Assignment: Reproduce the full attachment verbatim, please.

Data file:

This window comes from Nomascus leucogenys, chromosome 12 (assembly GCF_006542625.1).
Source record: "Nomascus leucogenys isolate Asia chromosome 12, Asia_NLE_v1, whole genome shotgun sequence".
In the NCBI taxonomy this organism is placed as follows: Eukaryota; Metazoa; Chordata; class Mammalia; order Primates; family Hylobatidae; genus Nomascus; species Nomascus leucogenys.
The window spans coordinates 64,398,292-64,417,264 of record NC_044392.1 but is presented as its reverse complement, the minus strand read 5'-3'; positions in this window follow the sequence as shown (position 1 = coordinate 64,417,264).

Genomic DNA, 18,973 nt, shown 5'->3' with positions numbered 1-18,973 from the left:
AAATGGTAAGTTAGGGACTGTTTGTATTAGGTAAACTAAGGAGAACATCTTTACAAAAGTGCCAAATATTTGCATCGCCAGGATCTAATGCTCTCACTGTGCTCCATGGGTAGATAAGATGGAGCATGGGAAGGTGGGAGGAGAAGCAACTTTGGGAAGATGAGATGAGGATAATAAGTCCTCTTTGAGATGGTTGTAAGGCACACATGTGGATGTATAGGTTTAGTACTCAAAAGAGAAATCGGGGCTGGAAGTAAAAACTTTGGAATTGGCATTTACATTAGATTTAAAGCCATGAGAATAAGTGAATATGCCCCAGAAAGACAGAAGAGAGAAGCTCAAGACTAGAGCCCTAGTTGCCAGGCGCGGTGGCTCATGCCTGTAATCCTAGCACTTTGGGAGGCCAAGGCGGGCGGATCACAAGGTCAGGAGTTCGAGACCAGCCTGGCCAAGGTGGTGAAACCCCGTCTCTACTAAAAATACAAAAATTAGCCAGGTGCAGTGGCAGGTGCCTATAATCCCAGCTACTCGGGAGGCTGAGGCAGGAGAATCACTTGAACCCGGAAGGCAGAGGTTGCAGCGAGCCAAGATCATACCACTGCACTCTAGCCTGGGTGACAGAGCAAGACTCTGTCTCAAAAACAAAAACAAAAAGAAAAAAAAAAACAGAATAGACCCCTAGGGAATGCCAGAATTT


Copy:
This window comes from Nomascus leucogenys, chromosome 12 (assembly GCF_006542625.1).
Source record: "Nomascus leucogenys isolate Asia chromosome 12, Asia_NLE_v1, whole genome shotgun sequence".
In the NCBI taxonomy this organism is placed as follows: Eukaryota; Metazoa; Chordata; class Mammalia; order Primates; family Hylobatidae; genus Nomascus; species Nomascus leucogenys.
The window spans coordinates 64,398,292-64,417,264 of record NC_044392.1 but is presented as its reverse complement, the minus strand read 5'-3'; positions in this window follow the sequence as shown (position 1 = coordinate 64,417,264).

Genomic DNA, 18,973 nt, shown 5'->3' with positions numbered 1-18,973 from the left:
AAATGGTAAGTTAGGGACTGTTTGTATTAGGTAAACTAAGGAGAACATCTTTACAAAAGTGCCAAATATTTGCATCGCCAGGATCTAATGCTCTCACTGTGCTCCATGGGTAGATAAGATGGAGCATGGGAAGGTGGGAGGAGAAGCAACTTTGGGAAGATGAGATGAGGATAATAAGTCCTCTTTGAGATGGTTGTAAGGCACACATGTGGATGTATAGGTTTAGTACTCAAAAGAGAAATCGGGGCTGGAAGTAAAAACTTTGGAATTGGCATTTACATTAGATTTAAAGCCATGAGAATAAGTGAATATGCCCCAGAAAGACAGAAGAGAGAAGCTCAAGACTAGAGCCCTAGTTGCCAGGCGCGGTGGCTCATGCCTGTAATCCTAGCACTTTGGGAGGCCAAGGCGGGCGGATCACAAGGTCAGGAGTTCGAGACCAGCCTGGCCAAGGTGGTGAAACCCCGTCTCTACTAAAAATACAAAAATTAGCCAGGTGCAGTGGCAGGTGCCTATAATCCCAGCTACTCGGGAGGCTGAGGCAGGAGAATCACTTGAACCCGGAAGGCAGAGGTTGCAGCGAGCCAAGATCATACCACTGCACTCTAGCCTGGGTGACAGAGCAAGACTCTGTCTCAAAAACAAAAACAAAAAGAAAAAAAAAAACAGAATAGACCCCTAGGGAATGCCAGAATTT